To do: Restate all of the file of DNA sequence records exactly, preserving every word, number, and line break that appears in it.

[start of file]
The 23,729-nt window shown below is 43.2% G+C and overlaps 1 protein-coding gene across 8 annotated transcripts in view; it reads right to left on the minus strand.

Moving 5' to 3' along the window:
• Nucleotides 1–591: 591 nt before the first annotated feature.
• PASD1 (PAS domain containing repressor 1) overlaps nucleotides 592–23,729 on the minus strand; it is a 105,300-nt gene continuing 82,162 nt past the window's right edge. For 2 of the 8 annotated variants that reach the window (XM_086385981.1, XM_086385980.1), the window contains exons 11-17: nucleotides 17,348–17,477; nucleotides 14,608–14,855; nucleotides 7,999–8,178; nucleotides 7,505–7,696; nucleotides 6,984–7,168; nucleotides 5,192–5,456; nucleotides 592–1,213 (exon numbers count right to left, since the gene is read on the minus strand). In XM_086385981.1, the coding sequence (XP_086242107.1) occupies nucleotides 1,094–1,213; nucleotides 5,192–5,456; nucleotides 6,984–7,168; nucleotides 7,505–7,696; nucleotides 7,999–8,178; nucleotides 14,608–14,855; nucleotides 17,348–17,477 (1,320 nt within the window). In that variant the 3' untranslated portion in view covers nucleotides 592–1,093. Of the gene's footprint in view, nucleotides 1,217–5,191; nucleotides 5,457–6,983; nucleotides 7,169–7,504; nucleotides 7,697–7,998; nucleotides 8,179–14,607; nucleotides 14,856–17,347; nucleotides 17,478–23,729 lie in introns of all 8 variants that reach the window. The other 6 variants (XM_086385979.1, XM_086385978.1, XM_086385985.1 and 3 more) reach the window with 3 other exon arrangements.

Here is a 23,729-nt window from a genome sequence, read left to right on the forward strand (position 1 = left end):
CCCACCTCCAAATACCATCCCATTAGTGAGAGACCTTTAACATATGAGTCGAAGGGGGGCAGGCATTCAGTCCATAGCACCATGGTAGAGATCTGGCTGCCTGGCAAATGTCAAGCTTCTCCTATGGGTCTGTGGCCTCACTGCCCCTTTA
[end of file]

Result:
The 23,729-nt window shown below is 43.2% G+C and overlaps 1 protein-coding gene across 8 annotated transcripts in view; it reads right to left on the minus strand.

Moving 5' to 3' along the window:
• Nucleotides 1–591: 591 nt before the first annotated feature.
• PASD1 (PAS domain containing repressor 1) overlaps nucleotides 592–23,729 on the minus strand; it is a 105,300-nt gene continuing 82,162 nt past the window's right edge. For 2 of the 8 annotated variants that reach the window (XM_086385981.1, XM_086385980.1), the window contains exons 11-17: nucleotides 17,348–17,477; nucleotides 14,608–14,855; nucleotides 7,999–8,178; nucleotides 7,505–7,696; nucleotides 6,984–7,168; nucleotides 5,192–5,456; nucleotides 592–1,213 (exon numbers count right to left, since the gene is read on the minus strand). In XM_086385981.1, the coding sequence (XP_086242107.1) occupies nucleotides 1,094–1,213; nucleotides 5,192–5,456; nucleotides 6,984–7,168; nucleotides 7,505–7,696; nucleotides 7,999–8,178; nucleotides 14,608–14,855; nucleotides 17,348–17,477 (1,320 nt within the window). In that variant the 3' untranslated portion in view covers nucleotides 592–1,093. Of the gene's footprint in view, nucleotides 1,217–5,191; nucleotides 5,457–6,983; nucleotides 7,169–7,504; nucleotides 7,697–7,998; nucleotides 8,179–14,607; nucleotides 14,856–17,347; nucleotides 17,478–23,729 lie in introns of all 8 variants that reach the window. The other 6 variants (XM_086385979.1, XM_086385978.1, XM_086385985.1 and 3 more) reach the window with 3 other exon arrangements.

Here is a 23,729-nt window from a genome sequence, read left to right on the forward strand (position 1 = left end):
CCCACCTCCAAATACCATCCCATTAGTGAGAGACCTTTAACATATGAGTCGAAGGGGGGCAGGCATTCAGTCCATAGCACCATGGTAGAGATCTGGCTGCCTGGCAAATGTCAAGCTTCTCCTATGGGTCTGTGGCCTCACTGCCCCTTTA